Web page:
By Amber Kaiser
I recently had the opportunity to meet Jon Scheinman to learn more about him and his family and their experiences living with epilepsy. A short time ago, I read an article he wrote highlighting the reality of the daily stresses and struggles of being a caregiver to a child living with epilepsy. Jon was open to sharing more of his family’s story, where they are today, and his hopes for the future of epilepsy treatment and care.
It was 2004 and Livy’s condition was complicated with epilepsy and cerebral palsy. She was diagnosed with a generalized brain malformation. We had to learn quickly how to care for her. She had multiple brain surgeries and was taking AED’s early on, so there were naturally lots of side effects that her body was going through. She is now 18. Even though she had multiple surgeries and still takes 5 seizure medications, she continues to have daily focal seizures.
Despite the developmental challenges Livy has including with her speech, she and her twin sister, Hailey, have a special bond. Hailey has been one of her biggest advocates, speaking at events and fundraising. She’s taken on the caregiving role as well. At 18, Hailey sees how she can help Livy and supports her mom and dad the best she can.
Hailey will be going to college soon and Livy is cognitively aware of what is going on around her. We will have to see how things go when Hailey leaves and adapt to her not being home everyday. Livy communicates through sounds and doesn’t often get sad. We’ve always been together as a family in epilepsy advocacy.
Realistically, it’s the personal story that helps others understand. People are affected on the spectrum across the board—whether someone has one or two seizures, or they had them and then they stopped, and there are those who will always have seizures. A lot of people still don’t realize that there isn’t just one type of seizure, but that there are many different kinds of seizures. They also don’t realize all the effects that epilepsy has on the caregiver, both mentally and physically. It’s a lifelong journey and you have to live it to truly understand how challenging it is. I try to be authentic and open to feeling vulnerable to share my experience and help others.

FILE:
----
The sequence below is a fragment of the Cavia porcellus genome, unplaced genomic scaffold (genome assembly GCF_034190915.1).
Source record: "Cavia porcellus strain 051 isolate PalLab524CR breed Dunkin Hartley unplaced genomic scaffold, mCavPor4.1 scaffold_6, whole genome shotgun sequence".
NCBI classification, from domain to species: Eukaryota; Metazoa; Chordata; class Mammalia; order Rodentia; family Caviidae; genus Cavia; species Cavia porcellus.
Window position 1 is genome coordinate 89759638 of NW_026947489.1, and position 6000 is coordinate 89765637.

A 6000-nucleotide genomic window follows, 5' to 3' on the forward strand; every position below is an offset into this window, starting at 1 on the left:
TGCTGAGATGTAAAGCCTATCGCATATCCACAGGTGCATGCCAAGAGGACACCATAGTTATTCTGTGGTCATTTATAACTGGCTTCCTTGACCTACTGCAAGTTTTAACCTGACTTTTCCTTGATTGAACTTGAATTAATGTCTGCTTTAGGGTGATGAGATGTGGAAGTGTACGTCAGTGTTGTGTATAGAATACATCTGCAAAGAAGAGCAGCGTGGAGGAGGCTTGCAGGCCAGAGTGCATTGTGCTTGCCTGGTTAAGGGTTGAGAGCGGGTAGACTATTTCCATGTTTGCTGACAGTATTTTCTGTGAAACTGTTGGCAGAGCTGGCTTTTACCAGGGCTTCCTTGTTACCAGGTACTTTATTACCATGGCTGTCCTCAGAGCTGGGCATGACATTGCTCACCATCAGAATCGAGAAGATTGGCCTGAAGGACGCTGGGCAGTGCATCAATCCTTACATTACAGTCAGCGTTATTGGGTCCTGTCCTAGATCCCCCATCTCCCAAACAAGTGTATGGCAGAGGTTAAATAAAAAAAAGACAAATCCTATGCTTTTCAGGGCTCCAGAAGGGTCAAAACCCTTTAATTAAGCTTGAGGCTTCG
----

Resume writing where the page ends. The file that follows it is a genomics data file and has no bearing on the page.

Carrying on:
I’ve been working with the Epilepsy Foundation (EF) for 7 years now. My family had done a lot of fundraising for EF over the years and I eventually found my way there. A position came open in community engagement and allowed me to move to the nonprofit space. In my role, I traveled around the country and talked to families and volunteers, getting them more involved in the foundation’s mission. Then I moved from that role to the Director of Kids Crew, a program my family and I built to empower kids to share their story and educate their peers about epilepsy, and to help them feel less alone. At this point, the Foundation’s direction is more data-focused, and now I’m the Director of Data Analytics, using the skill set I developed before joining the organization. I’m working with people who are really passionate about this cause. It’s fantastic to see my colleagues focused on making a difference, and I’ve been inspired by my teammates and the work that they do.
Especially from a predictability standpoint, data science and AI help us to take action and get peace of mind. The advanced technology that’s coming out as far as pre-meditating seizures—that industry is changing rapidly.